Description of Object
The object C.0018, in the UCL Ethnographic Collections, consists of three separate sets of bolas and is dated between the 16th and 20th century (Cowper, 1906, pp. 199–203). Bolas are weapons that had been used almost exclusively in the continent of South America by the Tehuelche (indigenous people of Patagonia) and later by the Gauchos (Argentinian cowboys) who utilised them for hunting and killing (both animals and people). Due to their formation, they were named after the Orion constellation as “the three Marys’’ (Mitchell, 2015, p. 7). Each set is comprised of three stones that are encased in one or two leather pouches and are attached to a common centre by twisted leather cords. However, the design and use of each set are slightly different in detail. Two of them belong to the category of ‘’manejo’’ which has two rounded balls and one of an elongated shape which functioned as a handle (Lothrop, 1929, p. 7). The third set has three matching balls of a rounded shape which had to be held by their nexus. Their leather components could be either from horse, bull or guanaco skin (Cowper, 1906, p. 199). Their use was quite sophisticated as it demanded accuracy and coordination. The user had to simultaneously aim at the target and whirl the bolas above his head until they gained enough velocity to wrap around their victim's legs (Stone, 1999, p. 123, Cowper, 1906, p. 200).
Assessment of Condition
The leather cord of set A is significantly dehydrated and stiff. Its elongated ball is bearing evidence of use with one of its rear sides having a part of its leather pouch missing, exposing its distorted interior stone (see figure 3). Additionally, it has a split on one of its widest sides (see figure 4).
|Figure 5: Image of set B, illustrating the poor condition of its detached leather cord.|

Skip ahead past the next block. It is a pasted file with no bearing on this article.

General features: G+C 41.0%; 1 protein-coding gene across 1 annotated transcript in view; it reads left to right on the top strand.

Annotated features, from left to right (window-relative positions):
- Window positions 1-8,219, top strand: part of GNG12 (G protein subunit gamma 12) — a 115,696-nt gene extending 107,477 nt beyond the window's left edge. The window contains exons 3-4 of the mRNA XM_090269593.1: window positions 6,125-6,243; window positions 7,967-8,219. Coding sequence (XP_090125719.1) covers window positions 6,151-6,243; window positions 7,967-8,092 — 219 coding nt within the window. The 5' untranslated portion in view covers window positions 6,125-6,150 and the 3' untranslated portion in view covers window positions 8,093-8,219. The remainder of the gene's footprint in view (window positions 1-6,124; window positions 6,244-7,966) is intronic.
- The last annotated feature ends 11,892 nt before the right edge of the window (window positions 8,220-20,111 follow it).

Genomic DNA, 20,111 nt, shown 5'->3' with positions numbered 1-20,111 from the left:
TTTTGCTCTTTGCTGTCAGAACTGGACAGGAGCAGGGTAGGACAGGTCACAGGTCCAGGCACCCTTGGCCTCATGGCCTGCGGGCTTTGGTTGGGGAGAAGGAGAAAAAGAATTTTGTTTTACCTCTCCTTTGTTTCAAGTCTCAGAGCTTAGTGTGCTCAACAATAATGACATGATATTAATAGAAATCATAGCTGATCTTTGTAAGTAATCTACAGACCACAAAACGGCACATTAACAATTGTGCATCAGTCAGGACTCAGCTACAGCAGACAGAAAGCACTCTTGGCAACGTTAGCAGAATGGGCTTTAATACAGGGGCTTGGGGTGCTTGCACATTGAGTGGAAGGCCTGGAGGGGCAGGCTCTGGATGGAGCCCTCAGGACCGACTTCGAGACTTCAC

Despite the good condition of its leather cord, its three balls are bearing cracks and splits while a big part of one of them is missing (see figure 10, figure 11 and figure 12). Additionally, two of them are bearing evidence of original repairs (see figure 10 and figure 12).
|Figure 9: Image of set C.|
Statement of Significance
Their aesthetic value is highly appreciated as the bolas constitute a powerful weapon which is fabricated by delicate components and by many they are considered as works of art (Lothrop, 1929, p. 7). Their acquisition by the Wellcome collection is a milestone to their history, as through this event, the three sets transformed into one object as part of the comparative collection of Henry Wellcome (Larson, 2010, pp. 95–97). Despite the fact that the leather bolas appear to be relatively common, the sets complement one another and together they reflect the different manufacturing techniques of their people. Their invention is of great historic value as it marks the partial replacement of bows by different weapons like bolas and the introduction of horses in the Tehuelche history (Cowper, 1906, pp. 123–124)
|Figure 13: Image of a Gaucho using the 'manejo' bolas on his horse (F-YEAH HISTORY, 2012).|
Cowper, H. S. (1906) The Art of Attack: Being a Study in the Development of Weapons and Appliances of Offence, from the Earliest Times to the Age of Gunpowder. Ulverston: W. Holmes
F-YEAH HISTORY, 2012. Horse Rider With Boleadoras, 19 June. http://fyeah-history.tumblr.com/post/25441114831/horse-rider-with-boleadoras-bolas-from-spanish (accessed [05/02/2017])
Larson, F. (2010) ‘The Things About Henry Wellcome’, Journal of Material Culture, 15(1), pp. 83–104. doi: 10.1177/1359183510355225.
Lothrop, S. K. (1929) Polychrome guanaco cloaks of Patagonia. New York: Museum of the American Indian Heye Foundation.
Mitchell, P. (2015) Horse Nations: The Worldwide Impact of the Horse on Indigenous Societies Post-1492. New York: OUP Oxford.
Russell, G. (1986) ‘The Wellcome Historical Medical Museum’s Dispersal of Non-Medical Material’, Museums Journal, pp. 3–15.
Stone, G. C. (1999) Glossary of the Construction, Decoration and Use of Arms and Armor in All Countries and in All Times. Mineola, New York: Dover Publications, Inc.
Wellcome Collection (1936) Museum accessions register Vol 13: 10861/1936-12350/1936.
This post refers to coursework done for ARCLG142 (2016-17), one of the core courses of the UCL MA Principles of Conservation. As part of their assessed work for this course, students were asked to investigate objects from the UCL Ethnography Collections at the UCL Department of Anthropology. Here they present a summary of their main conclusions. We hope you enjoy our work! Comments are most welcome.